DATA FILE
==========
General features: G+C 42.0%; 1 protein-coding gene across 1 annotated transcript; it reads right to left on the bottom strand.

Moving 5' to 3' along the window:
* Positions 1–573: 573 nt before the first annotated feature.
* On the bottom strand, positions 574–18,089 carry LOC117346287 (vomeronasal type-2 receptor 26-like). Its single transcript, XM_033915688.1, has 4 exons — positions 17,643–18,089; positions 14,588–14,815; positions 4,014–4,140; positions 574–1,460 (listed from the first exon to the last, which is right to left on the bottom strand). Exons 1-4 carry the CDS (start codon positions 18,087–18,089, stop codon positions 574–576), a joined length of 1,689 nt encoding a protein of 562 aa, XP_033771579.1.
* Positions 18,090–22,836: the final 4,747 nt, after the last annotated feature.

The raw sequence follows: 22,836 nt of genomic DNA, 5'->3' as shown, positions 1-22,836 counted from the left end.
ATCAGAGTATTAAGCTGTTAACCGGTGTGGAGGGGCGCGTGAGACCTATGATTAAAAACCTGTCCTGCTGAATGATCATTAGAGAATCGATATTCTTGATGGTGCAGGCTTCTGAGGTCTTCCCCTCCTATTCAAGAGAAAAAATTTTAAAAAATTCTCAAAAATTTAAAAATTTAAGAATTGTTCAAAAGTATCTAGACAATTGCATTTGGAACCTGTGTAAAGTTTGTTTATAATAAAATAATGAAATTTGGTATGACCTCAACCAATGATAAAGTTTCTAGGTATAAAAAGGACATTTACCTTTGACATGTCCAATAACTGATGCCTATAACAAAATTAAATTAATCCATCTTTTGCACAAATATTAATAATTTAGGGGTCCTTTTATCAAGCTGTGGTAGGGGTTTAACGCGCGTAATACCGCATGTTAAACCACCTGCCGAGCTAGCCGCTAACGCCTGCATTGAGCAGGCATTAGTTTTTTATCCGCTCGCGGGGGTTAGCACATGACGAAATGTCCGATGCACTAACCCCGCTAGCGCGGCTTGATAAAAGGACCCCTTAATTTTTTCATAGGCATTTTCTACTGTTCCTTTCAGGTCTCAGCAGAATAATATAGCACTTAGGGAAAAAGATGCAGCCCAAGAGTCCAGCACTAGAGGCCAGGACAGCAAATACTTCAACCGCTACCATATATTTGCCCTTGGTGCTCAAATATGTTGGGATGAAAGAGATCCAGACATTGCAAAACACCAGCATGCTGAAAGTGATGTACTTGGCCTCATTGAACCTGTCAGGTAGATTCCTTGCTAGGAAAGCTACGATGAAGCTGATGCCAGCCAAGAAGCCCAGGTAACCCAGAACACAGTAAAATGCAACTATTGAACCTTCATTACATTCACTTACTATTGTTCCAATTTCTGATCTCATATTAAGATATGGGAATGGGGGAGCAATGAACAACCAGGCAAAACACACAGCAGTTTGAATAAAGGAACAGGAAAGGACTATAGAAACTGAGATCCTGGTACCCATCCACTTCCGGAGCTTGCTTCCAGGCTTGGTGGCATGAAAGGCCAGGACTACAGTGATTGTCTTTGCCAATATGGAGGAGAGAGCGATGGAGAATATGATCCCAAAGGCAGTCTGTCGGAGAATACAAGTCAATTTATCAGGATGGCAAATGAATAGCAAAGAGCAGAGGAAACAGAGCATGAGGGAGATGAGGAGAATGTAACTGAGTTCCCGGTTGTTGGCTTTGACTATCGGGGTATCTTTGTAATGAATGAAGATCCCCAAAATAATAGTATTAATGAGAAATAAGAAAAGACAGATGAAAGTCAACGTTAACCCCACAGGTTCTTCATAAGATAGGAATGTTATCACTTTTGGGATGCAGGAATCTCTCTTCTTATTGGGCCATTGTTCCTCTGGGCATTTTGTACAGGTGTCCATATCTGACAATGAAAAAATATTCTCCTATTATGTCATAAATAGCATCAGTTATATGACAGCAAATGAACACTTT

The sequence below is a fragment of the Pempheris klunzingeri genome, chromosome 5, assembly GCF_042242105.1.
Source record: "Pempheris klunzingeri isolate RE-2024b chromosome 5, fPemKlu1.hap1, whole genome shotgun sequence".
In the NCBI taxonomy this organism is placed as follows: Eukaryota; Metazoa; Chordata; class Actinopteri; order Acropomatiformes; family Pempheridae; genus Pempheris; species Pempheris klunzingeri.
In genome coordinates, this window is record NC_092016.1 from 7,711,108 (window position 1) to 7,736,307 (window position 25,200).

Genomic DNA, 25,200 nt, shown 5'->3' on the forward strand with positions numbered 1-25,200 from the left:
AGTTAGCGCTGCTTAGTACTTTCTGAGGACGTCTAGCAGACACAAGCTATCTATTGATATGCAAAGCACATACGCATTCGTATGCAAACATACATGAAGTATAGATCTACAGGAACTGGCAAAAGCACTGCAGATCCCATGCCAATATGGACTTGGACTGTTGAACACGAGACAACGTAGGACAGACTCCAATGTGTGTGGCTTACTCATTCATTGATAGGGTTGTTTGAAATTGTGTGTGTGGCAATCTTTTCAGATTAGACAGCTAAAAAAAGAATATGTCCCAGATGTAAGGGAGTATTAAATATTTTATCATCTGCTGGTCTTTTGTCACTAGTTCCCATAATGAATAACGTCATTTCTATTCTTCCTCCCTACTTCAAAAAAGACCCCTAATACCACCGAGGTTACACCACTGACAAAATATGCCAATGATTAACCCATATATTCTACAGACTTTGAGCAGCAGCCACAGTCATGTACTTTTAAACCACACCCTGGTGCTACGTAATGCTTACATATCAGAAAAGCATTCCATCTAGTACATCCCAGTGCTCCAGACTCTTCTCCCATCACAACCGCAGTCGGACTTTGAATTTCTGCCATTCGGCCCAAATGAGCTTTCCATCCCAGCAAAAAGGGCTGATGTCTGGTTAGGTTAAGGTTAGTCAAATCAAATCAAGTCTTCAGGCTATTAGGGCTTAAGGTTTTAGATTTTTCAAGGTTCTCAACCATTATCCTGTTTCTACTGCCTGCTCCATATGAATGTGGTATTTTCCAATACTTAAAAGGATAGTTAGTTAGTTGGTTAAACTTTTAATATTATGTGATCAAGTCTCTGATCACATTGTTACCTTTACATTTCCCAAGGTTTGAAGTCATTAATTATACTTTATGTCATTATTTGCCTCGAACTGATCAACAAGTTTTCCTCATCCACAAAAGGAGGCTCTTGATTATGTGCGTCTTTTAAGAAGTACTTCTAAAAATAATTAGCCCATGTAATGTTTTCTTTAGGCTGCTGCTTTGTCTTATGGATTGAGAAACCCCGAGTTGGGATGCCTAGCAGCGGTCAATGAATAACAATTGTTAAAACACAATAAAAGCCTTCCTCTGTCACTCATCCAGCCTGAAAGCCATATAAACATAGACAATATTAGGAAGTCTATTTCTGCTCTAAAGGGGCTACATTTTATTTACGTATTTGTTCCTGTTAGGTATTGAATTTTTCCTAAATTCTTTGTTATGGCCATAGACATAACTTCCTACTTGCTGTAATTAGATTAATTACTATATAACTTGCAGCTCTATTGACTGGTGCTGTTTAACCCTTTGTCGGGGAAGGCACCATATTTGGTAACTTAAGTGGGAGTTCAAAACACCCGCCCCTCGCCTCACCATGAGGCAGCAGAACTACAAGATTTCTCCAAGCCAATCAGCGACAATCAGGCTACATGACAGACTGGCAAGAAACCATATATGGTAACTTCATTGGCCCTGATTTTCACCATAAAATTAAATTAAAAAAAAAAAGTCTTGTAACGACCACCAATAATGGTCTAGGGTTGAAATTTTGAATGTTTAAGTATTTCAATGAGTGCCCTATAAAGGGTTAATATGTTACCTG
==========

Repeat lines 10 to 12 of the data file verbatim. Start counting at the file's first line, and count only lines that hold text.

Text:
In the NCBI taxonomy this organism is placed as follows: Eukaryota; Metazoa; Chordata; class Actinopteri; order Acropomatiformes; family Pempheridae; genus Pempheris; species Pempheris klunzingeri.
In genome coordinates, this window is record NC_092016.1 from 7,711,108 (window position 1) to 7,736,307 (window position 25,200).

Genomic DNA, 25,200 nt, shown 5'->3' on the forward strand with positions numbered 1-25,200 from the left: